By Rob Paddock
Rob_PaddockMany homeowners with gardens in South Africa have some kind of composting system in operation, and are able to turn their organic kitchen and garden waste into useful compost with very little effort. However, for people living in sectional title schemes looking to compost their organic waste, composting is substantially harder. Firstly, most occupants are not inclined to keep a smelly decomposing heap of organic waste on their bathroom floor, and secondly, even fewer are happy to have the associated pests and wildlife that inevitably come with a conventional compost heap.

There is a rather wiggly and surprisingly clean and odour-free solution to this predicament for sectional title occupants: red worms.

Vermicomposting, or worm composting, is the decomposition of organic waste with red worms in a custom-built “wormery”. The process creates a fine black granular compost called “castings”. Worm castings are an excellent source of slow-release soil nutrients for your unit’s pot plants. They also act as an excellent soil additive that prevents the soil from caking in potted plants.

Considerations for your wormery

There are a number of pre-manufactured and purpose-built wormeries available from specialist stores or online. However, if you want to make your own wormery, here are a few tips:

Bedding – Red worms can live in wormeries made from plastic or wood. These containers are partially filled with bedding material, most commonly shredded newspaper, shredded cardboard, straw or a combination of these materials.

Moisture – The worm bedding should be kept as moist as a well-wrung sponge. Occasionally, the bedding can become too wet and needs to be gently loosened with a hand cultivator or small garden fork.

Acidity – Red worms prefer bedding that it slightly acidic. However, if the materials added are very acidic, add crushed and dried eggshells to reduce the acidity.

– Red worms are very sensitive to light and need an opaque bin that has a lid or a dark plastic bag placed over the bedding to keep the light out.

Ventilation – Most wormeries also have some means of ventilation, either through holes drilled in the bin itself or a system of air tubing that runs through the bin from one side to another. Additional dry bedding material can also be added to help keep air in the bedding.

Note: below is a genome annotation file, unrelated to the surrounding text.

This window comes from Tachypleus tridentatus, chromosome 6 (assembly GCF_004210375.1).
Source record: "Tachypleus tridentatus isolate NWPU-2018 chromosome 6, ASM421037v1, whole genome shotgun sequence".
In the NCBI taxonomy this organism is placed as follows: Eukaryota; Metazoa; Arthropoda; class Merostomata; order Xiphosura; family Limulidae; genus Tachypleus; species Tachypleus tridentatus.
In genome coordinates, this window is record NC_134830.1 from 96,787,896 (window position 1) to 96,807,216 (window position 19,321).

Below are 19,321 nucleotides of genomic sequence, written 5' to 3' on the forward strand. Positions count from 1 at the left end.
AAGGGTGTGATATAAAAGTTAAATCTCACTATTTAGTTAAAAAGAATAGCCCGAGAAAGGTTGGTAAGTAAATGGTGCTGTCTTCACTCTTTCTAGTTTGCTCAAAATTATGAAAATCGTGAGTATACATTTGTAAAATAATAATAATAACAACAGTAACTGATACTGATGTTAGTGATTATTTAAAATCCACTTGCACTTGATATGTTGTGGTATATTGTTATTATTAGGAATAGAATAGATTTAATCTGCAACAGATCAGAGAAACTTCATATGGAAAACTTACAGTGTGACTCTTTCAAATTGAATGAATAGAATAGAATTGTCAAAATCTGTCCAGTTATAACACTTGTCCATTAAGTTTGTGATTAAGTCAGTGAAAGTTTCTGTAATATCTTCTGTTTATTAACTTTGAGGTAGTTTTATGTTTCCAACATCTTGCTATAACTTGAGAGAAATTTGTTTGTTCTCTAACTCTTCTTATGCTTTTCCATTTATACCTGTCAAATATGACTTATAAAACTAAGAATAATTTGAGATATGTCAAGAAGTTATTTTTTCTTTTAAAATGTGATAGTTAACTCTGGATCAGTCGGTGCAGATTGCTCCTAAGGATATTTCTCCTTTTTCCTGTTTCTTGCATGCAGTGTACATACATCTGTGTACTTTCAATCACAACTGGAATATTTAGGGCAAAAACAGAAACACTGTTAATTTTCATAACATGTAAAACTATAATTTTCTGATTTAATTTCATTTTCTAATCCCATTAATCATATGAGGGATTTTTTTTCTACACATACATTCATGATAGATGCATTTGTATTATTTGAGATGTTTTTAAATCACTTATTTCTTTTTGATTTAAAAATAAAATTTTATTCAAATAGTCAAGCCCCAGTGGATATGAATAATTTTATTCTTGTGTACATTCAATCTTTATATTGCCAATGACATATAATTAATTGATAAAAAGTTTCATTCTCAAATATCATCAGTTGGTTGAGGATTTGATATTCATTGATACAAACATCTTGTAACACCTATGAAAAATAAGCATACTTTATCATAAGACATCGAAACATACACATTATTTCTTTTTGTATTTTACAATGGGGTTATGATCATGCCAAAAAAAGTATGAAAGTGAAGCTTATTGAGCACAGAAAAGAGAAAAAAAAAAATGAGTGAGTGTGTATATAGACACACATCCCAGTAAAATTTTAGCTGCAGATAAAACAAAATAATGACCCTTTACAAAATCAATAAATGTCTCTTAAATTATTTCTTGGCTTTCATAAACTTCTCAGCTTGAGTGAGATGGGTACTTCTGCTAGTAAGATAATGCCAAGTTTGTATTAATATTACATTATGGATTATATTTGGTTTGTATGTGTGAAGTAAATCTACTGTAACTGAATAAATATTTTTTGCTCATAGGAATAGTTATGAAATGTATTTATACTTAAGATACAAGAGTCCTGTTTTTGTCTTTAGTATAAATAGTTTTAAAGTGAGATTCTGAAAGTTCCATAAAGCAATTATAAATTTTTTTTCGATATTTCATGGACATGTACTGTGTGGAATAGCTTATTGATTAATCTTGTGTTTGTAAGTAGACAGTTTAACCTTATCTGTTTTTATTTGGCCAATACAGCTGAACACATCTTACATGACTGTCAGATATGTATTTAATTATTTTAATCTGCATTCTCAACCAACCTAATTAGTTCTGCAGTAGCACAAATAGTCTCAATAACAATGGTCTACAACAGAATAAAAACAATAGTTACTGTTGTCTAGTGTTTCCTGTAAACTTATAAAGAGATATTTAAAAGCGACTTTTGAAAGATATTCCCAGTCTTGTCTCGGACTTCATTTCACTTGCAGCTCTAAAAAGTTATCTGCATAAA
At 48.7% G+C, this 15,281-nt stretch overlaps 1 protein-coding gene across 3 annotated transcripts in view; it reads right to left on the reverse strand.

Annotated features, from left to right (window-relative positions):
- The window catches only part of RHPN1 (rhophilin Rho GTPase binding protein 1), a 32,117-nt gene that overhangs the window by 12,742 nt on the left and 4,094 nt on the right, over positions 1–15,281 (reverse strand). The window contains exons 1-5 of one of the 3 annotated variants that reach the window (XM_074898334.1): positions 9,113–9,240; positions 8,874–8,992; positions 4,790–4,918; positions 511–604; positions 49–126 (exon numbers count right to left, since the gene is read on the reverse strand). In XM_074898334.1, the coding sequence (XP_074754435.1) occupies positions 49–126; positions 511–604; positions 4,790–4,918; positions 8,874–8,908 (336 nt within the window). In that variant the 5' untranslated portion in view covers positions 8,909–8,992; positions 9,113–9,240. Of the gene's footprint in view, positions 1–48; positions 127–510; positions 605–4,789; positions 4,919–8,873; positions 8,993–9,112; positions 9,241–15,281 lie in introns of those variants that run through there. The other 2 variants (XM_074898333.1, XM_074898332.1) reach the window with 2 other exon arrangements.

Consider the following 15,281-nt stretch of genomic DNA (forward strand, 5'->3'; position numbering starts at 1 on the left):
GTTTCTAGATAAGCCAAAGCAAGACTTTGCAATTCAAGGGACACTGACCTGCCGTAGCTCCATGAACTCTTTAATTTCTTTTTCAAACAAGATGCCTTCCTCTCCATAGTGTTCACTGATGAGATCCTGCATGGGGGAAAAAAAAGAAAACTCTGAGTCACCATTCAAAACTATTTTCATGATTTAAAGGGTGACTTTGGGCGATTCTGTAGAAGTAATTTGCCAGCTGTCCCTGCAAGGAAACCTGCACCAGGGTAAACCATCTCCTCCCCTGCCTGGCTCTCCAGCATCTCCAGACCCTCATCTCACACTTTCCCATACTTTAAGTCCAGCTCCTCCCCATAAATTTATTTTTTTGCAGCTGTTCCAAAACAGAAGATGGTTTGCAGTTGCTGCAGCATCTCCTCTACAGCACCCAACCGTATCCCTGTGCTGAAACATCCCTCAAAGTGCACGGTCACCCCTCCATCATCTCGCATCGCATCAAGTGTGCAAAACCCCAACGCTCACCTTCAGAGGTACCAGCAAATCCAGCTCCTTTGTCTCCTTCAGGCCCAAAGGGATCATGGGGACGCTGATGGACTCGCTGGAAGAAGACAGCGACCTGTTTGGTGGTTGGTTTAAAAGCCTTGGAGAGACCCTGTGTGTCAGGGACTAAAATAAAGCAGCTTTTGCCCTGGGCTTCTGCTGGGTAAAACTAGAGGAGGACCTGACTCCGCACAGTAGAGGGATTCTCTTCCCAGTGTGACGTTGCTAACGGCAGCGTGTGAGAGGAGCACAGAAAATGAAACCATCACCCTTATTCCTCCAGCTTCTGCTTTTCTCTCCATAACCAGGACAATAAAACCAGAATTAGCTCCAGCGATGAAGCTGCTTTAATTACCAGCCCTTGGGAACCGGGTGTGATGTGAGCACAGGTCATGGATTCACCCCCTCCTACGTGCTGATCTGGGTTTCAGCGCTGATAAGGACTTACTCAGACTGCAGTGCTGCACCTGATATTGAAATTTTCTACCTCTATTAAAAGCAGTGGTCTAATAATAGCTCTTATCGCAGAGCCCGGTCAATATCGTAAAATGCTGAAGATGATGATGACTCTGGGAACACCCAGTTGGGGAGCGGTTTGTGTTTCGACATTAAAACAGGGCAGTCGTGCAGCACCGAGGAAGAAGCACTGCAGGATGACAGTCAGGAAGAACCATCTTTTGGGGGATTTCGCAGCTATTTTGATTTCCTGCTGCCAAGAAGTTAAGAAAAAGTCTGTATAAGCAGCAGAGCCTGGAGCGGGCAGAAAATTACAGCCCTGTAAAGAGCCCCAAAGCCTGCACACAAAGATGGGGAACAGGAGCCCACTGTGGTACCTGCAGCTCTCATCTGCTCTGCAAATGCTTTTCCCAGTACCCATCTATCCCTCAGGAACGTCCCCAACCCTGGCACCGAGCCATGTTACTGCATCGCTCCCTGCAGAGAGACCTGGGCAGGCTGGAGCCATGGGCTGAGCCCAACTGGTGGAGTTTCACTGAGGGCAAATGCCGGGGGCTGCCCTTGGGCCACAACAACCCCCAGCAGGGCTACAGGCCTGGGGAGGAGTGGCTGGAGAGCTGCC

Drainage – Wormeries with holes in the bottom for drainage should be placed on one by two inch blocks on a plastic tray. The tray will collect any liquid that drains from the bin. A piece of sheer fabric should be laid over the drainage holes to prevent the worms from falling through.

Choosing the size of your bin
The following guide will help you decide what size of wormery you will need. You should keep in mind that red worms eat their own weight in food every day. In other words, if you produce two kilograms of organic waste every day, then you should have two kilograms of worms in your bin. If you find that your red worms are being overfed, simply get another bin and more worms.

Number of people Quantity of worms Bin size
1 to 2 0.5kg 60 x 60 x 30 cm
2 to 3 1kg 75 x 60 x 30 cm
4 to 6 1.5 to 2 kg 90 x 60 x 30 cm
Finding your worms
While suitable worms can be found in the wild, the most sensible option is to purchase your worms from specialist stores or commercial growers.

I ended my last article on recycling in sectional title schemes by saying, “If you are serious about making a change, bear in mind that it takes 21 days to break a habit.”

That is fine to say when it comes to recycling in your scheme. However, it may take a bit longer than 21 days to get over phobias that exist around wriggly creatures like red worms. My advice is to grit your teeth and get through it; you’ll learn to love them eventually!

Rob Paddock is the operations director for Paddocks. Click here to see the schedule of training courses, or for free sectional title advice go to

Article reference: Volume 5, Issue 6, Page 5

This article is published under the Creative Commons Attribution license.